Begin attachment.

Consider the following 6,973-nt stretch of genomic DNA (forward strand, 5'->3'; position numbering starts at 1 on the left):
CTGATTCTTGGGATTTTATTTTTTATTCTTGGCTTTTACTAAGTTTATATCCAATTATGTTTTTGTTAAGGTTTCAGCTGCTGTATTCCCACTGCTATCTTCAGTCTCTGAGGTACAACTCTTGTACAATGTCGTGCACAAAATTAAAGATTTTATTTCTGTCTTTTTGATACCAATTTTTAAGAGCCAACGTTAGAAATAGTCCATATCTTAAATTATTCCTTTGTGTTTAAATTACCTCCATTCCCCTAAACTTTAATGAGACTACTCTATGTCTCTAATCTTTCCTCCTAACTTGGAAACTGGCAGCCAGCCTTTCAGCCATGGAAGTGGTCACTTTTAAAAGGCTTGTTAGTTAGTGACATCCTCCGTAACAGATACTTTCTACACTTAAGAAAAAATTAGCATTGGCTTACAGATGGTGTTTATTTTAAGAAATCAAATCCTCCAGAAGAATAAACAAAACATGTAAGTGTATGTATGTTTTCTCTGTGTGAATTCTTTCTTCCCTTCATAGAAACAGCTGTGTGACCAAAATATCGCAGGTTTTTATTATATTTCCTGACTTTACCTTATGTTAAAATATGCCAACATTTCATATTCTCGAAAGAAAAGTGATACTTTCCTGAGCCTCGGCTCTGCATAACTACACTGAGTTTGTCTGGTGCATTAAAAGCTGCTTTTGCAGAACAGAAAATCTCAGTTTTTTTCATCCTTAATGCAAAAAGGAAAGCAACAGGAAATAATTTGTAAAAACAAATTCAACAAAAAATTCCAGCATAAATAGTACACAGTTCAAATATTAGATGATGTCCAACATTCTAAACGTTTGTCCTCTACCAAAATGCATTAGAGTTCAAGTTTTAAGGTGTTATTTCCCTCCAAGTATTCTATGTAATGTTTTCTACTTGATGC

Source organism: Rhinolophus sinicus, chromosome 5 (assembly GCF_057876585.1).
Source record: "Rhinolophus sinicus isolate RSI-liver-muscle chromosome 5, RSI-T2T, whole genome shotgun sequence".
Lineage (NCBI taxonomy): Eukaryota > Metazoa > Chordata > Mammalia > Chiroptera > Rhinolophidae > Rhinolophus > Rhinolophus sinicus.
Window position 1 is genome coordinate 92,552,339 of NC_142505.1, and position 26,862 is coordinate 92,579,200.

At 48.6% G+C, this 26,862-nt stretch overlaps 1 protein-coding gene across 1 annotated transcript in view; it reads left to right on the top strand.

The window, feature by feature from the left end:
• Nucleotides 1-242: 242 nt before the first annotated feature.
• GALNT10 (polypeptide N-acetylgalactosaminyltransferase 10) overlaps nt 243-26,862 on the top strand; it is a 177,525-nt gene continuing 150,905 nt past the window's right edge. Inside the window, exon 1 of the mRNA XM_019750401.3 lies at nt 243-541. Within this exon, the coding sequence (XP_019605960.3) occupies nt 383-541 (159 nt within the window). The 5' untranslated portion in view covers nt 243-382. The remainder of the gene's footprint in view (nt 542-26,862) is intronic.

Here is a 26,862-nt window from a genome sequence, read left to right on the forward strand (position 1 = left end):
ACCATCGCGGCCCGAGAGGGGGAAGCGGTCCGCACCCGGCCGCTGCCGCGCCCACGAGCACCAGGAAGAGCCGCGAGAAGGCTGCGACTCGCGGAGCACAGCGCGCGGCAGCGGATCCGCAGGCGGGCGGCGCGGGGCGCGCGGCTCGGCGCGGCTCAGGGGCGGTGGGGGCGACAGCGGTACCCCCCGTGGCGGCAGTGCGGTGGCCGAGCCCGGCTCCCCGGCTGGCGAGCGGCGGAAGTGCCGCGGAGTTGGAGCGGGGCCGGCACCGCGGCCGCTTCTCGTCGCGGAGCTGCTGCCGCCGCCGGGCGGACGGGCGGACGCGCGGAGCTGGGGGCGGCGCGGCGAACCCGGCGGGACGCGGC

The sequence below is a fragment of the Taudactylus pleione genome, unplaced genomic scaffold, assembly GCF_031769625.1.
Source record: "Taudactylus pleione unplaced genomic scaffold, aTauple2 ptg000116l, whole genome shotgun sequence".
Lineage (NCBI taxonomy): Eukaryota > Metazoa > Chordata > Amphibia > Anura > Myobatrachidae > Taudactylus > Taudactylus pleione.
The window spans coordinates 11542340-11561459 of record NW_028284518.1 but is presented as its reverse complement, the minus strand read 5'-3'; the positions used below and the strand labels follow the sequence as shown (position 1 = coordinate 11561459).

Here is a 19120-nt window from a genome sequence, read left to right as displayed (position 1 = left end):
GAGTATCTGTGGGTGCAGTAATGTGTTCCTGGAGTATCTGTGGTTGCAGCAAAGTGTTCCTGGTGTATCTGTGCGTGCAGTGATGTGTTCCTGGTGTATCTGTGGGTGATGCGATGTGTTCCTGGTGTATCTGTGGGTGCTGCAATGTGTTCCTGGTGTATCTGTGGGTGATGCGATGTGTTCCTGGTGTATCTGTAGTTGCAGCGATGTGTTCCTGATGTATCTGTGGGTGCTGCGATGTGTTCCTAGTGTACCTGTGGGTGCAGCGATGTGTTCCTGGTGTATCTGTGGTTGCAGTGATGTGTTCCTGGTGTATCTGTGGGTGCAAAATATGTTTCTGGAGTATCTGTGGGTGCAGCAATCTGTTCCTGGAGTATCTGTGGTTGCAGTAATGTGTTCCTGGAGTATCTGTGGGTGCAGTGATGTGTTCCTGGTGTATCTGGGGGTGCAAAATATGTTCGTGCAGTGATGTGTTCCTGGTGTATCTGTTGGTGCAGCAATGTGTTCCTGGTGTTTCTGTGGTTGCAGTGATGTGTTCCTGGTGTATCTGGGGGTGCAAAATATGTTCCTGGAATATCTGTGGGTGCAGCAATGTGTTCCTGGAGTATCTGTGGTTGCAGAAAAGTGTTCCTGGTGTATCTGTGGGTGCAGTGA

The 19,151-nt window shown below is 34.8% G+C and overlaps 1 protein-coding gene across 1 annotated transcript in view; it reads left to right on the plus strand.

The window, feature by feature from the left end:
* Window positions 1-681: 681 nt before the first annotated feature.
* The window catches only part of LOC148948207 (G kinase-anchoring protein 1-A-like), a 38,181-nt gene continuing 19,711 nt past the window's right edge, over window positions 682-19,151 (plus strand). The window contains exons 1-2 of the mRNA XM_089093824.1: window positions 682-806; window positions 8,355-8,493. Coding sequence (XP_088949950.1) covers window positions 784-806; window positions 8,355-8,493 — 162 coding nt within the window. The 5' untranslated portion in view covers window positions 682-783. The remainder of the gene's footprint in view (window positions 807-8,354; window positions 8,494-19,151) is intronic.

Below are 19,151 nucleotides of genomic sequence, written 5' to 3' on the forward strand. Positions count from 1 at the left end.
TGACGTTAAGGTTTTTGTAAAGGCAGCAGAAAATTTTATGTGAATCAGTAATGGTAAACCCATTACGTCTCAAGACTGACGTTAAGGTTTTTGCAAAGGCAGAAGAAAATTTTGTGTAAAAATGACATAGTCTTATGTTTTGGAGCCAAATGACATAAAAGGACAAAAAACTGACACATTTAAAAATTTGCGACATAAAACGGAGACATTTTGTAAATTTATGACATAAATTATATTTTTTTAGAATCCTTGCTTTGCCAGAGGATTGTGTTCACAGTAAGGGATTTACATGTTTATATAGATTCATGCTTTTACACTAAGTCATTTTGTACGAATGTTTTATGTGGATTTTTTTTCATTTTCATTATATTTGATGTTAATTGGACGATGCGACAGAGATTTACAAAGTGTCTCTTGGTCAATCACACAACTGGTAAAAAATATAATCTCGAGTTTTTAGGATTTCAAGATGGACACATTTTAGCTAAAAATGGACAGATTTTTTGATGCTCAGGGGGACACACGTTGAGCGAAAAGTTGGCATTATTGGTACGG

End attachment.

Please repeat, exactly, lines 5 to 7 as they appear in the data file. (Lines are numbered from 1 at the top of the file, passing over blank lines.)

Lineage (NCBI taxonomy): Eukaryota > Metazoa > Chordata > Mammalia > Chiroptera > Rhinolophidae > Rhinolophus > Rhinolophus sinicus.
Window position 1 is genome coordinate 92,552,339 of NC_142505.1, and position 26,862 is coordinate 92,579,200.

At 48.6% G+C, this 26,862-nt stretch overlaps 1 protein-coding gene across 1 annotated transcript in view; it reads left to right on the top strand.